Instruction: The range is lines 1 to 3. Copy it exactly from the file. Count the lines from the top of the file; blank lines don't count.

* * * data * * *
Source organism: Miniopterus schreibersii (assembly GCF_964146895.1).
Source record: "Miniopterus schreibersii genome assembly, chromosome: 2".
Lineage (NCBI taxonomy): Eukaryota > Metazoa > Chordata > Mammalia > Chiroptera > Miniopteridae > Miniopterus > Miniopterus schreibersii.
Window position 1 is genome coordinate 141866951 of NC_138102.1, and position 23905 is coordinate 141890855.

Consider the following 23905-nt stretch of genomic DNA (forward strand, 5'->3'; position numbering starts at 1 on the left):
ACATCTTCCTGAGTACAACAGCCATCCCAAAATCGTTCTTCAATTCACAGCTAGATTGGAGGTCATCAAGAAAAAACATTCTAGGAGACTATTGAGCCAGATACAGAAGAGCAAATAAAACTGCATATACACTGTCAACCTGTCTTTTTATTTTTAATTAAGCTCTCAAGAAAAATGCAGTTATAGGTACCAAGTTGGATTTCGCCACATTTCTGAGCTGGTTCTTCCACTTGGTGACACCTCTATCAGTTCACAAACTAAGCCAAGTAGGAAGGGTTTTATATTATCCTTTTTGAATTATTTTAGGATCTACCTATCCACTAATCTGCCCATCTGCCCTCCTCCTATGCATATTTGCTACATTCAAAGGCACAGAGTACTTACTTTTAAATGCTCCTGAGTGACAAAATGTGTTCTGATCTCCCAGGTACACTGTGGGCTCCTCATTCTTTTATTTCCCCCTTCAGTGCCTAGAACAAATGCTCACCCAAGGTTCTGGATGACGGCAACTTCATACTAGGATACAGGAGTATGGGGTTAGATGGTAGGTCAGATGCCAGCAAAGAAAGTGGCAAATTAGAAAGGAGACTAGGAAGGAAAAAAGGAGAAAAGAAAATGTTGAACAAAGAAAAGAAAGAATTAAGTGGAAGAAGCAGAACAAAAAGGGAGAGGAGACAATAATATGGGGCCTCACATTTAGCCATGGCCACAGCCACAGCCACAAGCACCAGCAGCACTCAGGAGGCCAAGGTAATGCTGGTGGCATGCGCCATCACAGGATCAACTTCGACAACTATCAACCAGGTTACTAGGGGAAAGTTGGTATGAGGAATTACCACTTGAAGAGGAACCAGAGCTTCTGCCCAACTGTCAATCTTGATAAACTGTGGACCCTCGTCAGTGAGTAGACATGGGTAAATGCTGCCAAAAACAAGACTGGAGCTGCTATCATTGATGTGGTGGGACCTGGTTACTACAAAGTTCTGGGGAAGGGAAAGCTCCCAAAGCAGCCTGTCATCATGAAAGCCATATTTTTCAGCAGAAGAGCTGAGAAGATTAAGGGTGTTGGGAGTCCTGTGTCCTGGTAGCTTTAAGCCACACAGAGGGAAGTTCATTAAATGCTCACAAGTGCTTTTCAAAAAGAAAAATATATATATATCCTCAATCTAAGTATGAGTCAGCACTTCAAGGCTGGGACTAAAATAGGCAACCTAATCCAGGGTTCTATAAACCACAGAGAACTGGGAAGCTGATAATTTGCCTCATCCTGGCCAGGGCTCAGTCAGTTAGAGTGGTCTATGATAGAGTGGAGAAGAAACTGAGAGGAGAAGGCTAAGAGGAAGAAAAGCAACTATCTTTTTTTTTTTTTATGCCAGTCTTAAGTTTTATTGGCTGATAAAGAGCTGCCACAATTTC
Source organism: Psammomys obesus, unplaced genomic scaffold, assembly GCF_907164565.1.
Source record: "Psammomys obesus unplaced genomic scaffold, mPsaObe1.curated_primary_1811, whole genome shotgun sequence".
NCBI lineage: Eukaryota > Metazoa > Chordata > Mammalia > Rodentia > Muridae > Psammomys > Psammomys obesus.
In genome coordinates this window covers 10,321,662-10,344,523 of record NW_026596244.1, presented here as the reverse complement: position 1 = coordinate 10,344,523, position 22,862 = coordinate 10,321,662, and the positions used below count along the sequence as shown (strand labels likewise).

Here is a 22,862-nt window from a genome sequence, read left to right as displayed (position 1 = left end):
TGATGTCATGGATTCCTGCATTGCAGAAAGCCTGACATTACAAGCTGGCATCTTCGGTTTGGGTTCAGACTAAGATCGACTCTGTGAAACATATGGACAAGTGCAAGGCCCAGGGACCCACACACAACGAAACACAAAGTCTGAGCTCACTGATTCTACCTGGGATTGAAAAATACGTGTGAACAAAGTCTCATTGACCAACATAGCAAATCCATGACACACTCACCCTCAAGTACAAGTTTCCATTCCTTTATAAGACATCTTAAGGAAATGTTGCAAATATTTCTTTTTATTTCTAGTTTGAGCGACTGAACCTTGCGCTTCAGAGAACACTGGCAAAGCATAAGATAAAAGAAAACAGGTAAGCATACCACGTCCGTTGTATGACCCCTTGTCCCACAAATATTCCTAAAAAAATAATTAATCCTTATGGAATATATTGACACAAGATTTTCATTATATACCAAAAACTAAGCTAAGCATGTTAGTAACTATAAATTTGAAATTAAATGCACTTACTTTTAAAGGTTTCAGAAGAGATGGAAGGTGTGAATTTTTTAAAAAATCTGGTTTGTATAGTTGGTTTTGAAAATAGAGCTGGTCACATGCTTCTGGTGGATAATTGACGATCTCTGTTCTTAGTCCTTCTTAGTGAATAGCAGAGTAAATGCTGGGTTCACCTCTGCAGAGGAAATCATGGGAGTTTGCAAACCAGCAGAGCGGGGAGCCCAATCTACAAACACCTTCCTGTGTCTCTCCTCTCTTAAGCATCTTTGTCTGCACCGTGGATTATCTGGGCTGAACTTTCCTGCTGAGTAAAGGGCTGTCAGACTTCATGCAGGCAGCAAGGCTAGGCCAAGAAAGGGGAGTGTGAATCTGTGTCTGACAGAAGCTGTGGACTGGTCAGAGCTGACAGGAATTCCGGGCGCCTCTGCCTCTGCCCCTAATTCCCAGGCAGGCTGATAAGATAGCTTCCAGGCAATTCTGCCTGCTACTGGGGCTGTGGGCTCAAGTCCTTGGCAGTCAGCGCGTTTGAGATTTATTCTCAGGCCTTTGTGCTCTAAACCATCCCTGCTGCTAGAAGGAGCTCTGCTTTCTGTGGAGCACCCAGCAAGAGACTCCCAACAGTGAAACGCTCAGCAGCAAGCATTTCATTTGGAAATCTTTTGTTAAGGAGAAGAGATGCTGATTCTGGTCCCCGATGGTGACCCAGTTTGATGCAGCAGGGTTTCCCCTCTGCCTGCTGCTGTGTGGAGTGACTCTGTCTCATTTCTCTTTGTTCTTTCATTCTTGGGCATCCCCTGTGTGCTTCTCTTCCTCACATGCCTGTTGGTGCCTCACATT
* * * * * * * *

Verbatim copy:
Source organism: Miniopterus schreibersii (assembly GCF_964146895.1).
Source record: "Miniopterus schreibersii genome assembly, chromosome: 2".
Lineage (NCBI taxonomy): Eukaryota > Metazoa > Chordata > Mammalia > Chiroptera > Miniopteridae > Miniopterus > Miniopterus schreibersii.